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Best tech/finance blogger on TipRanks. Alex Cho is ranked 7th among all financial bloggers, with a sector focus of technology stocks. The research he publishes captures the long-term growth potential of tech franchises, and market valuation. His research recommendations over the span of five-years has averaged into an annualized return of 19.3% across 392 ratings of which 66% were successful. Over his years of publishing, Alex Cho has been an indispensable source of information for an investment minded audience, which is why his lifetime viewership has exceeded ten million in total since 2012, across various media platforms. Furthermore, he’s frequently cited in various local business journals across the United States, and is frequently tagged with the “in-depth” designation on Google News for his public articles. The quality of his research is well known, and is well-respected which is why he’s frequently cited by other authors, journalists, bloggers and experts. Alex Cho was a former founding partner of Alexander & Cohen Capital Management, has worked as a consultant for mid-stage tech companies looking to raise capital or form an exit strategy, with the most recent consultation billed to a client that was generating revenue of $10 million+ in the web domain/registrar segment. Alex Cho is frequently invited to interview members of management at various Fortune 500 tech companies’ due to his outstanding media credentials, and credibility. Furthermore, he frequently attends various tech media events at the request of the event organizers. Alex Cho has a great relationship with Wall Street and Silicon Valley, as well. In the Venture Capital Space, he has sources that are inclusive of VC Partners, and independent research from PitchBook, Mercury Data, eMarketer, MergermarketGroup, and so forth. Anyone facing the public with investment related material needs quality sources, which should be inclusive of insights from Private Equity and various sell-side institutions and debt rating agencies as well (Standard & Poor’s, Fitch, & Moody’s). Alex Cho publishes with the support of Bank of America Merrill Lynch, Morgan Stanley Americas, Royal Bank of Canada Capital Markets, United Bank of Switzerland AG, Barclays Americas, Goldman Sachs, J.P. Morgan, Credit Suisse AG, PiperJaffray, Wedbush Securities, Oppenheimer & Co., Nomura Securities, BMO Capital Markets, Raymond James, Pacific Crest, SunTrust, Mizuho Securities, Deutsche Bank and Canaccord Genuity. Alex Cho attended ASU via the MAPP program with a 3.76 GPA in business-finance. The genius behind Cho has less to do with his academic accomplishments, but rather his ability to navigate, adapt, and improve the quality of his work through all the activities he has engaged. In the past year, Alex Cho has launched a new marketplace service referred to as Cho’s Investment Research. To learn more about this service, or to receive article notifications, be sure sure to subscribe. We provide frequent updates via our Blog Posts, which goes out to our subscribers.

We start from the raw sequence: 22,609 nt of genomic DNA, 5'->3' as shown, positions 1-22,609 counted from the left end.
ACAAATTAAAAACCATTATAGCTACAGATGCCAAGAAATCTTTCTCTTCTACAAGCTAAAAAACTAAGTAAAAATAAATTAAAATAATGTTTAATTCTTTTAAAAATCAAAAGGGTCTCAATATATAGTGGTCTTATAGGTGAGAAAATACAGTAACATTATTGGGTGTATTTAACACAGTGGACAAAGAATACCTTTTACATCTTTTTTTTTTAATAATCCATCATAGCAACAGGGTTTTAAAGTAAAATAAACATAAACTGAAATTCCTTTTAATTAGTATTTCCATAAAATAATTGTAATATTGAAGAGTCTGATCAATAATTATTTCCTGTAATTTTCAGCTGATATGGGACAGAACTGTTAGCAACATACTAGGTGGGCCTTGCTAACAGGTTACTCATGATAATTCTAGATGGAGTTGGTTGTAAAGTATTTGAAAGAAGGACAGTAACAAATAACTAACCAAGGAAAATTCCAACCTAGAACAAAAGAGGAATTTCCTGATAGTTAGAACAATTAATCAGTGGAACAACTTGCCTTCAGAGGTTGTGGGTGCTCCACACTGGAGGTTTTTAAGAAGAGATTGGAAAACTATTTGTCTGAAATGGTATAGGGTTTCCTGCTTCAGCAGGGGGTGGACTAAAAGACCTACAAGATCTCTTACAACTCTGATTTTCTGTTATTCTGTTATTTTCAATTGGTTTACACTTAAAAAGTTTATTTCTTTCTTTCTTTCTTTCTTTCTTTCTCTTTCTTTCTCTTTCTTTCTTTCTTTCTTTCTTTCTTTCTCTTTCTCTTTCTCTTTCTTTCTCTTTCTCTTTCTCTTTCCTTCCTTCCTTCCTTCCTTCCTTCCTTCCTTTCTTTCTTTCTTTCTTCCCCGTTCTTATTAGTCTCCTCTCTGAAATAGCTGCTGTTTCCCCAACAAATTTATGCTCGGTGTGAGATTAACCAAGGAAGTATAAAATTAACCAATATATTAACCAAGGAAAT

Facebook (FB) Earnings Preview: The Countdown Begins

Earnings season is here. And that means the biggest players in the market are getting ready to release very important earnings reports. One of those big players is Facebook (FB). The social media giant is set to report first-quarter numbers after the closing bell tomorrow.

Currently, expectations embedded into the growth narrative seem reasonable, and the stock is recovering from a relatively low base with earnings growth to fuel the upside in the stock. Analysts anticipate Facebook to report Q1’19 revenue of $14.97 billion and $1.63 dil. EPS.

Facebook stock has rallied 40% year-to-date, which was driven by a number of factors tied to weakening growth outlook, market correction and issues around privacy. Notwithstanding some of the issues from a public perspective, the company is still anticipated to grow revenue by 25% this quarter, and the company trades at 23.97x times earnings, which makes it heavily undervalued when compared to other companies that trade at way higher of a growth premium.